Monthly Archives: March 2021

Richard E. Byrd, Jr. – Aviator and Polar Explorer

Richard E. Byrd, Jr. – Aviator and Polar Explorer

On March 11, 1957, US-American explorer and aviator Richard Evelyn Byrd Jr. passed away. A pioneering American aviator he claimed to be the first man to fly over both of the Earth’s poles. Aircraft flights in which he served as a navigator and expedition leader crossed the Atlantic Ocean, a segment of the Arctic Ocean, and a segment of the Antarctic Plateau.  Richard Evelyn Byrd – Early Years Richard Evelyn Byrd was born in 1888 in Winchester, Virginia, USA,…
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Georg Wilhelm Steller and the Great Nordic Expedition

Georg Wilhelm Steller and the Great Nordic Expedition

On March 10, 1709, German botanist, zoologist, physician and explorer Georg Wilhelm Steller was born. He joined the Russian explorer Vitus Bering on his second expedition to Kamchatka and Alaska, where he discovered numerous new species, as e.g. the Steller‘s sea cow that was named after him. From Theology to Medicine Steller was born as Georg Wilhelm Stöller and grew up in Windsheim, near Nuremberg in Germany, son to a Lutheran cantor…
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Howard Aiken and the Harvard Mark I Computer

Howard Aiken and the Harvard Mark I Computer

On March 9, 1900, computer pioneer Howard Hathaway Aiken was born. He was the original conceptual designer behind IBM’s Harvard Mark I computer, forerunner of the modern electronic digital computer. “The desire to economize time and mental effort in arithmetical computations, and to eliminate human liability to error is probably as old as the science of arithmetic itself.” — Howard Aiken, in Proposed Automatic Calculating Machine (1937) Early Years Howard Aiken’s parents…
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John Fothergill – Physician and Gardener

John Fothergill – Physician and Gardener

On March 8, 1712, English physician, plant collector, philanthropist and Quaker John Fothergill was born. He was first to describe coronary arteriosclerosis (hardening and thickening of the arterial wall, with a loss of elasticity and reduced blood flow) associated with angina pectoris. John Fothergill Background and Early Years John Fothergill was born at Carr End, near Bainbridge in Yorkshire, the son of John Fothergill, a Quaker preacher and farmer. John went to…
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Thomas Aquinas and the Tradition of Scholasticism

Thomas Aquinas and the Tradition of Scholasticism

On March 7, 1271, Thomas Aquinas, Italian Dominican friar and priest and an immensely influential philosopher and theologian in the tradition of scholasticism, passed away. His influence on Western thought is considerable, and much of modern philosophy was conceived in development or refutation of his ideas, particularly in the areas of ethics, natural law, metaphysics, and political theory. “All that I have written seems like straw compared to what has now been…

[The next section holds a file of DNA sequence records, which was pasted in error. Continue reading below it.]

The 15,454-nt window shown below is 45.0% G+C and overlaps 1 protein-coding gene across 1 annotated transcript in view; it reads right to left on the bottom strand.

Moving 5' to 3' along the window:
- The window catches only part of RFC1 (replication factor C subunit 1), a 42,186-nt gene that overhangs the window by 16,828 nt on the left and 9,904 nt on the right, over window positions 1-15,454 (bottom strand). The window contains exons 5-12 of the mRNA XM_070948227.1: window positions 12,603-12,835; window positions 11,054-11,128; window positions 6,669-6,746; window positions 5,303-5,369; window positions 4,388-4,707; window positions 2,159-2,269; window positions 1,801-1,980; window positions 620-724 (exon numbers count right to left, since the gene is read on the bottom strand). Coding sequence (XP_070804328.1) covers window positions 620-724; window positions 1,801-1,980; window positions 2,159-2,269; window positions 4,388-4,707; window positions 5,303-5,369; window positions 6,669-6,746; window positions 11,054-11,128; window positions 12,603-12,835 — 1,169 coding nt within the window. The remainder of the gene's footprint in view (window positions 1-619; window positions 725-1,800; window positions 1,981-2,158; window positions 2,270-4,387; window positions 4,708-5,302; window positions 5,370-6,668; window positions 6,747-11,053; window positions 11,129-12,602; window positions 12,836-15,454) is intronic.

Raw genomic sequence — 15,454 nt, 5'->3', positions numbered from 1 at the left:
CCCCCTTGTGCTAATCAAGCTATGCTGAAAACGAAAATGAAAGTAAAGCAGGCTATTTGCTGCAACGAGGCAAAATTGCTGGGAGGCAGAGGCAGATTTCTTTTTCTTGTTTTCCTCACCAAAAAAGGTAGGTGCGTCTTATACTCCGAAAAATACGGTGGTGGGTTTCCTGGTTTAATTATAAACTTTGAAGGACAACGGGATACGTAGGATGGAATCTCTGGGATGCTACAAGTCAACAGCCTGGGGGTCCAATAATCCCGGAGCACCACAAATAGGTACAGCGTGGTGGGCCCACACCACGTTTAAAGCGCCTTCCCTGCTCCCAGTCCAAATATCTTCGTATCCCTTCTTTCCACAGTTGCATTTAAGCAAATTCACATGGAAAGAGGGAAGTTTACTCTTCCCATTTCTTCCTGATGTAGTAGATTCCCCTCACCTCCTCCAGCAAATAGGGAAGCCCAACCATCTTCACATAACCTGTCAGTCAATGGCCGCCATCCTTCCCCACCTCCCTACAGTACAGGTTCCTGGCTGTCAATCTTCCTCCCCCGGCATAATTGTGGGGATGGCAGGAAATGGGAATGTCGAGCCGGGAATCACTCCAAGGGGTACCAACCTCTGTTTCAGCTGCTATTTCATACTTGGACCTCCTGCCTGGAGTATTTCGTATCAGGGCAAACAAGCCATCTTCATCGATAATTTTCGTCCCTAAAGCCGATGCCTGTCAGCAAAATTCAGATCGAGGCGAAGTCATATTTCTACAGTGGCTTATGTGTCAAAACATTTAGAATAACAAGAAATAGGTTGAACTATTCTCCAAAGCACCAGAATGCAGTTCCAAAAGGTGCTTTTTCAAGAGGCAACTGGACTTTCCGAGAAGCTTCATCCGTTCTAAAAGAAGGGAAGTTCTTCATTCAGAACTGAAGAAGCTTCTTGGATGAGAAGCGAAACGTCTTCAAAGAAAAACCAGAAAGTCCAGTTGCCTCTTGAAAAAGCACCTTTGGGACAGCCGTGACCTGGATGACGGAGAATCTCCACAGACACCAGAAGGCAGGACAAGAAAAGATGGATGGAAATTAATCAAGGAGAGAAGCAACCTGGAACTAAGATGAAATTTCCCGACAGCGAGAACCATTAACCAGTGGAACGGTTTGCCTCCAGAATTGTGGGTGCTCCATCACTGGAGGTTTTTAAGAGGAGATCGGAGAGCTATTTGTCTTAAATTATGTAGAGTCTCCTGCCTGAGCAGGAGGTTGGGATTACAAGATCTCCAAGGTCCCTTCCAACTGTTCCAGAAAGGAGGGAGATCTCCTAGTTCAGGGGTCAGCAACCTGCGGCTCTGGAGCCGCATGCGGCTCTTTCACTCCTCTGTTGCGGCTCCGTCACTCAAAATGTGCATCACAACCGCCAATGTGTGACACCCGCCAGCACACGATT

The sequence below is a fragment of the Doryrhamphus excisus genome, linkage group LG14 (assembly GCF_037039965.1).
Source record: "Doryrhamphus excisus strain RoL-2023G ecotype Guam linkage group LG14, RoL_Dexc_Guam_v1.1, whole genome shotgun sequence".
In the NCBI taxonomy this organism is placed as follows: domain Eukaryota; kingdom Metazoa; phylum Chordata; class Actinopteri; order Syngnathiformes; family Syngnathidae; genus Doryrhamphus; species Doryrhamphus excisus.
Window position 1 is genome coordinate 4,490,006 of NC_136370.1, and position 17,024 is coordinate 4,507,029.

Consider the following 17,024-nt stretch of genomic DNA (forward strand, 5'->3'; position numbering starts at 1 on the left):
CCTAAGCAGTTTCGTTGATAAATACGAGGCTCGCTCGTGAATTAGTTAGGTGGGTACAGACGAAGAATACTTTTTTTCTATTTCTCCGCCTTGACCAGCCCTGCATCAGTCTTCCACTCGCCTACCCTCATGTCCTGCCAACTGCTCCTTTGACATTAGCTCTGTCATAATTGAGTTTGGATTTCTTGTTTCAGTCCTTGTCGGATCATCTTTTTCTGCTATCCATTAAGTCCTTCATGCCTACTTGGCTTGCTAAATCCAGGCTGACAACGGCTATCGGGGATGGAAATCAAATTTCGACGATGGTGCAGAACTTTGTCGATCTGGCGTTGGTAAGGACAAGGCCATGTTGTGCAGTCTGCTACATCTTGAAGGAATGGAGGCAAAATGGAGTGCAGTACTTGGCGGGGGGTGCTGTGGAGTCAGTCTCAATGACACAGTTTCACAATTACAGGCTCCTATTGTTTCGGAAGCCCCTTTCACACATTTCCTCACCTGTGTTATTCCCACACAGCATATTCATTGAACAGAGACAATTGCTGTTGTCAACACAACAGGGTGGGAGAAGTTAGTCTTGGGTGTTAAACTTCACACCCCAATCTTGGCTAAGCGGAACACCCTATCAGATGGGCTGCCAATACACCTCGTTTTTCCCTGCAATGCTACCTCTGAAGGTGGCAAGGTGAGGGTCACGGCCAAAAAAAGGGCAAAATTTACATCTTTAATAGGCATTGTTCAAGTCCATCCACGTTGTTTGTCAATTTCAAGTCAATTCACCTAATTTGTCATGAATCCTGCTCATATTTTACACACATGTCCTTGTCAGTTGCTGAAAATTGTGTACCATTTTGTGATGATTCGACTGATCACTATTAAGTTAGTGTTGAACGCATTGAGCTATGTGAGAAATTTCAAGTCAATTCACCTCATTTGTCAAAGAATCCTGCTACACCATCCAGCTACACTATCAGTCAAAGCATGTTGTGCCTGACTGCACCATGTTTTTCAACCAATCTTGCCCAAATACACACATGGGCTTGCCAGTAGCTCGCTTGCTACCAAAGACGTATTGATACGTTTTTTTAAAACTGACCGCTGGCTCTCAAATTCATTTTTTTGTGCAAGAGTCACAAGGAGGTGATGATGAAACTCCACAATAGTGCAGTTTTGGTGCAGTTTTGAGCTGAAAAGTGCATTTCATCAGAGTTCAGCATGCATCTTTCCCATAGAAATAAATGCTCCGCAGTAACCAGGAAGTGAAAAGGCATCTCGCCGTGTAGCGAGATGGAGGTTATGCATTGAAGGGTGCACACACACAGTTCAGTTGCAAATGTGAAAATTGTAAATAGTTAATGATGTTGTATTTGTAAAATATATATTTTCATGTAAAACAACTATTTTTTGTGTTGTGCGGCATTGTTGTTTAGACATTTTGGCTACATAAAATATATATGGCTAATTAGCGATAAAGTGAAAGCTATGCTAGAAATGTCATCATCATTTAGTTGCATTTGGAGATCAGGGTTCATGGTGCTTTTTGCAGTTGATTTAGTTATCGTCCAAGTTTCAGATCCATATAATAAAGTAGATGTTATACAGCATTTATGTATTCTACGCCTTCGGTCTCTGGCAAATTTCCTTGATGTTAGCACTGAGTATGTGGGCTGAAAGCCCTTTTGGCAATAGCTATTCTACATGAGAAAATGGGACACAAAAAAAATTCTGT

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The Philosophical Transactions of the Royal Society

The Philosophical Transactions of the Royal Society

On March 6, 1665, the very first issue of the Philosophical Transactions of the Royal Society was published. The journal published by the Royal Society was the first journal in the world exclusively devoted to science. Moreover, it is also the world’s longest-running scientific journal. “Had I been a literary man I might, perhaps, have moralised upon the futility of all ambition. But as it was, the thing that struck me with…
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William Oughtred invented the Slide Rule

William Oughtred invented the Slide Rule

On March 5, 1574, English mathematician and Anglican minister William Oughtred was born. After John Napier [3] invented logarithms, and Edmund Gunter [6] created the logarithmic scales (lines, or rules) upon which slide rules are based, it was Oughtred who first used two such scales sliding by one another to perform direct multiplication and division; and he is credited as the inventor of the slide rule in 1622. William Oughtred – Early Years William Oughtred born at…
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Alexander Popov and his Radio Receiver

Alexander Popov and his Radio Receiver

On March 4, 1859, Russian physicist Alexander Stepanovich Popov was born. Alexander Popov is acclaimed in his homeland and eastern European countries as the inventor of radio. In 1895 he presented a paper on a wireless lightning detector he had built that worked via using a coherer to detect radio noise from lightning strikes. “I can express my hope that my apparatus will be applied for signaling at great distances by electric vibrations…
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The Literary Decadence of Arthur Machen

The Literary Decadence of Arthur Machen

On March 3, 1863, Welsh author and mystic Arthur Machen was born. He is best known for his influential supernatural, fantasy, and horror fiction. His novella The Great God Pan (1890) has garnered a reputation as a classic of horror. Stephen King has called it “Maybe the best horror story in the English language“. “For, usually and fitly, the presence of an introduction is held to imply that there is something of…
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To Jupiter and Beyond – The Pioneer 10 Mission

To Jupiter and Beyond – The Pioneer 10 Mission

On March 2, 1972, American space probe Pioneer 10 was launched. Pioneer 10 was the first spaceprobe that completed the first mission to the planet Jupiter. Thereafter, Pioneer 10 became the first of five artificial objects to achieve the escape velocity needed to leave the Solar System. As a child, I remember how much i was impressed and amazed by the very first pictures of the colorful clouds of the gas giant.…
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